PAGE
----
DBC was plagued with cashflow and supply problems in the months leading up to this week’s announcement that the company is for sale, The Grocer has learned.
Trade credit insurers removed cover for dealing with the foodservice wholesaler as it reported a £4.95m loss in the year to 25 March 2011 (versus profits of £1.3m in 2010), despite sales rising by 10.6% to £302m.
With manufacturers who were owed money pushing to be paid more quickly, and others switching to pro-forma invoicing to be paid in advance, a number of suppliers are understood to have placed orders on stop, and customers turned to DBC’s rivals for orders. It is understood DBC has lost £35m in sales this year.
One customer described service from DBC in the past two months as “abysmal”. He said deliveries turned up with half the products missing because they weren’t in stock. “I’ve never seen service so poor in foodservice in my life,” he added.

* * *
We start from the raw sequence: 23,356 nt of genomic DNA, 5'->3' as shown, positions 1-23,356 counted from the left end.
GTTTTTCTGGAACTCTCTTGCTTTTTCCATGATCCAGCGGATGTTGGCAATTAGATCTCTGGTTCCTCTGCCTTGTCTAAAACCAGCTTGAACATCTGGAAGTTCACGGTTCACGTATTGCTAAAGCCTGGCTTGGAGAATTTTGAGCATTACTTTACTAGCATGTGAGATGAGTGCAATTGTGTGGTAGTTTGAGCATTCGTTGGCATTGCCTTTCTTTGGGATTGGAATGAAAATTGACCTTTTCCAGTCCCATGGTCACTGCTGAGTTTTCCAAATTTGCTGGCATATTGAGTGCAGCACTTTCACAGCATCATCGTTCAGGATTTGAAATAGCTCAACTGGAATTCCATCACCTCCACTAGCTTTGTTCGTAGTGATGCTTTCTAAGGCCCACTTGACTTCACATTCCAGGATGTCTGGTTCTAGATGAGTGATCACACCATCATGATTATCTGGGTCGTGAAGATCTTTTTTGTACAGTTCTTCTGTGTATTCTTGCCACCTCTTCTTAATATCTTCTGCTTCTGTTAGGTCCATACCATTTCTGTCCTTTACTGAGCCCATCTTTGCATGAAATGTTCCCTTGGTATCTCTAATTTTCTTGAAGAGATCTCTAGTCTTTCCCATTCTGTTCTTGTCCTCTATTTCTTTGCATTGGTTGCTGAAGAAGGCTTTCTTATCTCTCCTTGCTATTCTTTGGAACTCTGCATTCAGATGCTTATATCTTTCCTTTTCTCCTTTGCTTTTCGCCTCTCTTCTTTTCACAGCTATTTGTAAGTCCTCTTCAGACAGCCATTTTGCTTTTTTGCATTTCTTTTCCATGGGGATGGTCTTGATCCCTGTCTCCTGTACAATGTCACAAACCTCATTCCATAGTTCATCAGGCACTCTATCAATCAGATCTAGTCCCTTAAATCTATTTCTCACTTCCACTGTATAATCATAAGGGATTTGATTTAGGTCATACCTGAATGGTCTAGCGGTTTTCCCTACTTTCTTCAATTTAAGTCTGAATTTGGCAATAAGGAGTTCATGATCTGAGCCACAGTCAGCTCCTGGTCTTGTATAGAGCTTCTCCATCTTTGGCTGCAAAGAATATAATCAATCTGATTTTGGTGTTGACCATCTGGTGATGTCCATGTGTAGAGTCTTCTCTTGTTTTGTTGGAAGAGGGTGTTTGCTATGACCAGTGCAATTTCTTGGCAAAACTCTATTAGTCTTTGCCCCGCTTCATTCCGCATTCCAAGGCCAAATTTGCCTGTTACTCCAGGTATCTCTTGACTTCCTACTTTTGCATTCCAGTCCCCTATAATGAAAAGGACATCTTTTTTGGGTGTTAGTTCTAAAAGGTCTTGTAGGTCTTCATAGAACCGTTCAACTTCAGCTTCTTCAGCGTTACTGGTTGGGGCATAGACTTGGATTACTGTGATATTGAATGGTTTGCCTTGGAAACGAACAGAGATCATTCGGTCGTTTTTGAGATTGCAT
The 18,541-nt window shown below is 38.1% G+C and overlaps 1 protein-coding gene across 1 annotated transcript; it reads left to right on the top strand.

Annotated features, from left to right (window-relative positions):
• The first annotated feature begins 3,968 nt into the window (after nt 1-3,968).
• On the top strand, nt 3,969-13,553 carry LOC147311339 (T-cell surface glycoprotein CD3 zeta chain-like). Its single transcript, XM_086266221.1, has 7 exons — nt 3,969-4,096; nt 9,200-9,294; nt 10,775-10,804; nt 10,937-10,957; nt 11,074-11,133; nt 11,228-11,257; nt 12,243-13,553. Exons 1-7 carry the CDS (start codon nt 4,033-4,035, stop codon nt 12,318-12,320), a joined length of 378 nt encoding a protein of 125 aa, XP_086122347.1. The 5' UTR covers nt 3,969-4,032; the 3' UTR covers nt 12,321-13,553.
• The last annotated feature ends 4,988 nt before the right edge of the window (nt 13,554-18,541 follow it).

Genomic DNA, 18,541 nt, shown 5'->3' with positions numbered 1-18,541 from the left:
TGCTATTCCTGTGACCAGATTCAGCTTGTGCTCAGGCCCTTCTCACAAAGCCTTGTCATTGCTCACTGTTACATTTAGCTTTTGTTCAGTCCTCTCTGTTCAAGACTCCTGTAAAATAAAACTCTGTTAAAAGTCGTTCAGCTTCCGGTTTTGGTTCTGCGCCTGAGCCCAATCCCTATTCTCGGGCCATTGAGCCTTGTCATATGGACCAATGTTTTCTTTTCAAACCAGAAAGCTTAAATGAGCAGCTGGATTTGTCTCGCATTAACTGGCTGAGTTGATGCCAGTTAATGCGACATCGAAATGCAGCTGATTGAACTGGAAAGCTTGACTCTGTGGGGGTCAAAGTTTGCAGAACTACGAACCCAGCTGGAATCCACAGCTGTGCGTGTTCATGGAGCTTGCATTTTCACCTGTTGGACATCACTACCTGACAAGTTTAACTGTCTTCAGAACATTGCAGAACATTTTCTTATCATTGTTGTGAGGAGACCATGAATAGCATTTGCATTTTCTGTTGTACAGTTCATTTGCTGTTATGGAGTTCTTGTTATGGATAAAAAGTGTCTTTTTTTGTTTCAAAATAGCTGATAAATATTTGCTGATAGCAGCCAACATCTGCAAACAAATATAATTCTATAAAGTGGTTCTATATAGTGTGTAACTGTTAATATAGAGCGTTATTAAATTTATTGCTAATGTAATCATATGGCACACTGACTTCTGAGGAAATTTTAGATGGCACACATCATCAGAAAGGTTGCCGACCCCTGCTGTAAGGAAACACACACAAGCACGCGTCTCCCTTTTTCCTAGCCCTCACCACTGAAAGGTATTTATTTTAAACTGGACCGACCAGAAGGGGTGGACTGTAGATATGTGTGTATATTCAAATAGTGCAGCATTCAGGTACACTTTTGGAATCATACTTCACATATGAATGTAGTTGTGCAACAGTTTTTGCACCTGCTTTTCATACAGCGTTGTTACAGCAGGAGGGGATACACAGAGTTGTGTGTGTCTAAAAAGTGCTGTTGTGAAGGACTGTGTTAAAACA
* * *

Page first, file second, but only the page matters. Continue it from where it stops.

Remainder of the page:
Andrew Ramsden, who returned to the company as CEO three weeks ago, said the situation had deteriorated when rivals spread “malicious rumours that things were a lot worse than they actually were. It caused uncertainty in our supplier and customer base.”
Ramsden said the decision to sell the business had not been taken lightly. “Yes, it is and has been struggling, but we’re trying to protect the interest of our stakeholders and our 1,000 staff.”
DBC was trying to meet supplier obligations, he added. “We’re trying to pay everyone, but you can only spend £1 once. Have some people not been paid this week? Probably. Have they not been paid since forever? Probably not. We’re trying to balance the books but it’s difficult.”
DBC was acquired by Iceland bosses Malcolm Walker, Tarsem Dhaliwal and Andrew Pritchard in 2009.